An OC 290X can even hang with a stock 980 in some games for $200 less, which is a lot of money, halfway to a second 290X. Again, for the enthusiast overclocker, the 290X is not even in the running. The number of cases where a 290X is a better choice than a 970 or 980 is very, very small, but I can understand why some people would jump on the lower price.
    Reply
  • just4U - Wednesday, October 15, 2014 - link



    There are a lot of options if your going 970 (performance wise..) 290, 290x, 780 would all be excellent alternatives in my opinion. Once you start eyeing that 980 though... There isn't anything comparable (right now..) for single GPUs.
    Reply
  • FITCamaro - Wednesday, October 15, 2014 - link

    Power consumption is the last thing I think about in my gaming rig because, at the end of the day, you're talking maybe an extra dollar or two a month with heavy usage. Reply
  • hojnikb - Wednesday, October 15, 2014 - link

    yeah, but with higer power also comes louder system :) Reply
  • anubis44 - Wednesday, October 22, 2014 - link

    None of the aftermarket R9 290/290X cards (eg. Gigabyte, Asus, MSI, Sapphire, XFX) are loud. They're pretty close to silent. Get your facts straight. Reply
  • chizow - Wednesday, October 15, 2014 - link

    For 1 card configs this is generally true, you probably won't notice too much difference, however, in the case of a 970 vs. 290X, the difference is ~100W, which is definitely noticeable. Just turn on a 100W lightbulb in your office/gaming room and you'll notice a different in just a few minutes. And, if you start getting into multiple card configs, that becomes a massive difference.

    Also, the main concern isn't really power costs, or electric bill for most people. At least not for me. It's mainly about ambient room temperatures and using your computer in a comfortable environment. Going low power does make a really big difference, winter is coming sure, so you can just crack a window, but the difference in room temps are really tangible.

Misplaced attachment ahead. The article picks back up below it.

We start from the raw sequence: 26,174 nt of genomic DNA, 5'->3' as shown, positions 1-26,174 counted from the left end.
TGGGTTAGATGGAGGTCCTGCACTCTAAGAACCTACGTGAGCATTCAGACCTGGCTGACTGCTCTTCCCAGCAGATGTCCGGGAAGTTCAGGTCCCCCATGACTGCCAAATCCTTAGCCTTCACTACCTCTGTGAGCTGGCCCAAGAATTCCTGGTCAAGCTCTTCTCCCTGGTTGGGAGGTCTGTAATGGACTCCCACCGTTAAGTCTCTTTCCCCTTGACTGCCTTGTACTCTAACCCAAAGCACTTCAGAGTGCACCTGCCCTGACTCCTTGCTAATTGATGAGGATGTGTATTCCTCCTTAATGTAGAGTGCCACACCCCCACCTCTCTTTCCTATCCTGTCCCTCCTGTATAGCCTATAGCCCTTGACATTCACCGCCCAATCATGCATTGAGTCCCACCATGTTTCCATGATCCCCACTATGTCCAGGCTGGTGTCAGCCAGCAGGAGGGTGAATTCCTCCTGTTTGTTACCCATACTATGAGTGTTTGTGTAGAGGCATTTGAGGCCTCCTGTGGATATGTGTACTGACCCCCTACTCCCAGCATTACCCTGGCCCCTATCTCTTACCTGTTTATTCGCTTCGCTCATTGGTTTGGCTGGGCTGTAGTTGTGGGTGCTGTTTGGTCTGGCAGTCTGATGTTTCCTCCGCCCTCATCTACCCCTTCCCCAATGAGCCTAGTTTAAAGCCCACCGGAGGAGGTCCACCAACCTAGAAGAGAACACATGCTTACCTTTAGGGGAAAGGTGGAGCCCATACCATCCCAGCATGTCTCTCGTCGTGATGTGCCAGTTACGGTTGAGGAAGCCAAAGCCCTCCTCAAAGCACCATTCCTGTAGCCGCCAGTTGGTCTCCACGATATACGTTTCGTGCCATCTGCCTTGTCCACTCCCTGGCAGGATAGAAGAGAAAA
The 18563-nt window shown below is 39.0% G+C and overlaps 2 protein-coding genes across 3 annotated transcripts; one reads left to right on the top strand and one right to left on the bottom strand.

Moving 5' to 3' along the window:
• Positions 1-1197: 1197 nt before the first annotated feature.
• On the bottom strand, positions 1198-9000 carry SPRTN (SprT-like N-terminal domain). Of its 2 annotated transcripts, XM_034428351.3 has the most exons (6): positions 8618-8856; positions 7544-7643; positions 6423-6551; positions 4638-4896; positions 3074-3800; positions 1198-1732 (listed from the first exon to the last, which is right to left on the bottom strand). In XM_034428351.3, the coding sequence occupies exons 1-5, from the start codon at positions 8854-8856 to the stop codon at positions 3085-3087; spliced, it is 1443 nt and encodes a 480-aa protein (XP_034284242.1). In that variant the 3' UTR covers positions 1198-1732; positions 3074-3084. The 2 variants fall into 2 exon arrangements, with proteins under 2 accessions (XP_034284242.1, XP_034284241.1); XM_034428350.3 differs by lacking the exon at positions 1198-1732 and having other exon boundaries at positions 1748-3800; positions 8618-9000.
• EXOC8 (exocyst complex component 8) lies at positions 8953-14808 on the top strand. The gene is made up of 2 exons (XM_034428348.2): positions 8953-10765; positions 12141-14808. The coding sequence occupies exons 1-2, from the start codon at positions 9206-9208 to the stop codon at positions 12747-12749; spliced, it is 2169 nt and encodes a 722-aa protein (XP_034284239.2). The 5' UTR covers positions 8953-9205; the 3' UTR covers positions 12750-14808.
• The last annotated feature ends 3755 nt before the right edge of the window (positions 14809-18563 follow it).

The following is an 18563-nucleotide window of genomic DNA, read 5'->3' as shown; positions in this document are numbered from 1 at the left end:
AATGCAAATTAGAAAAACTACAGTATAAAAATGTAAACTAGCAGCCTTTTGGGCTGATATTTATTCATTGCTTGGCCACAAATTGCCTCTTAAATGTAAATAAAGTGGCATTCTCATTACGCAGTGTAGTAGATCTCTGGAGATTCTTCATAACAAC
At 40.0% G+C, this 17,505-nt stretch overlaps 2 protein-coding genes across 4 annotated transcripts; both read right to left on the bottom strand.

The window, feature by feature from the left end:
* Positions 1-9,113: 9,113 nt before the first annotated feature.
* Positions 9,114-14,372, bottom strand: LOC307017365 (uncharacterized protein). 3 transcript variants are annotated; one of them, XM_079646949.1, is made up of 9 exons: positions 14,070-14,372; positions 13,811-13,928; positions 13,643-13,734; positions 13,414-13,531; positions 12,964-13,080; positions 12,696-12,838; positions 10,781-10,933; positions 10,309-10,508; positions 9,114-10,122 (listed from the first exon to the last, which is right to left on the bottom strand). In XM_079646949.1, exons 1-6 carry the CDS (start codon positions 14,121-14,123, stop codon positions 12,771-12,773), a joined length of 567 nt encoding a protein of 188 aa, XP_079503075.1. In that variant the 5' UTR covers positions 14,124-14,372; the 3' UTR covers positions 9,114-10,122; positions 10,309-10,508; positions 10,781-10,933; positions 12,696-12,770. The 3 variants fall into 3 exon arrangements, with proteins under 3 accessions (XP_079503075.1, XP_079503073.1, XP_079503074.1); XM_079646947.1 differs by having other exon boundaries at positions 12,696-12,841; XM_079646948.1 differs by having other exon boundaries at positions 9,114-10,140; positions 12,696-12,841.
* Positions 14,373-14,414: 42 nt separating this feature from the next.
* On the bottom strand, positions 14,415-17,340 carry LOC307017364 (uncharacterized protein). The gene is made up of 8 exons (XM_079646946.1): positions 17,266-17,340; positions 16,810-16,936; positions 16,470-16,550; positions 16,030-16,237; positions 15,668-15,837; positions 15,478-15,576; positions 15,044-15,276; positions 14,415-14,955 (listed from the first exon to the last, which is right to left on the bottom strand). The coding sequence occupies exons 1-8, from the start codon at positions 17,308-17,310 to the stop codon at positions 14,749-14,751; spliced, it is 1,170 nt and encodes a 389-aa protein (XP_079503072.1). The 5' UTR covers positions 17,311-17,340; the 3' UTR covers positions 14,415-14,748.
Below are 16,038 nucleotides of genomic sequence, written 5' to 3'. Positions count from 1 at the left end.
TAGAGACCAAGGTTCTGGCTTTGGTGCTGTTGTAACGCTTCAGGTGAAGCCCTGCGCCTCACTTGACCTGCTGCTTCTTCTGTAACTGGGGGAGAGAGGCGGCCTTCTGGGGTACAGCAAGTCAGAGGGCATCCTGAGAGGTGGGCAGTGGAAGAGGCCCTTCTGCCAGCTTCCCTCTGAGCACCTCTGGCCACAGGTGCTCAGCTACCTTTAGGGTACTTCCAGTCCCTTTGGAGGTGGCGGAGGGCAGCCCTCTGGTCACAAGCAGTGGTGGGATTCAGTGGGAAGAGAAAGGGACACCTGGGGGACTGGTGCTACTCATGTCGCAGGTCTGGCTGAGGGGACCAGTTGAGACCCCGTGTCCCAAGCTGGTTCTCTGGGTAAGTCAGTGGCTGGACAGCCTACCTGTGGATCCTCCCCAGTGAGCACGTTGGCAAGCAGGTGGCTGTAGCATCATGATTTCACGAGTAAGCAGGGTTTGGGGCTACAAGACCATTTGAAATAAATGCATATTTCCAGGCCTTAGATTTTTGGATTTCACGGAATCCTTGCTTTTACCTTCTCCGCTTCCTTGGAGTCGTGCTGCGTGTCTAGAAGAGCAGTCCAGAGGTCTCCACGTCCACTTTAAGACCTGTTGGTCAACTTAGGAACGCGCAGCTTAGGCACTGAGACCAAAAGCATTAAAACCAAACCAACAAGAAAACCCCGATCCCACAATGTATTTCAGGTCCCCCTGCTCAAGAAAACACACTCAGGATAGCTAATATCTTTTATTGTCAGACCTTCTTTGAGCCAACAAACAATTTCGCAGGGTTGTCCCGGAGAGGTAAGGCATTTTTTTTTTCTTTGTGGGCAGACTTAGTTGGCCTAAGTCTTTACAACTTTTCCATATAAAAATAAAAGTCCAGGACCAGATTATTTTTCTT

Reply
  • garbagedisposal - Wednesday, October 15, 2014 - link

    "Just turn on a 100W lightbulb in your office/gaming room and you'll notice a different in just a few minutes"
    You must be out of your mind.
    Please. Don't listen to this guy, he has no idea what he is talking about. The graphics card isn't going to be making a noticeable difference in ambient room temperature unless you live in a sealed box.
    Reply
  • chizow - Wednesday, October 15, 2014 - link

    LOL, I guess you haven't used a lightbulb in a while, it's hard to find 100W bulbs nowadays (they're actually quite dangerous), but you can get a decent comparison by using a couple 60W. Or just use 2 more 24" or larger monitors. They're about 50W each. Just goes to show you people don't seem to understand how big of an impact all these electronics have on ambient air temperatures. Reply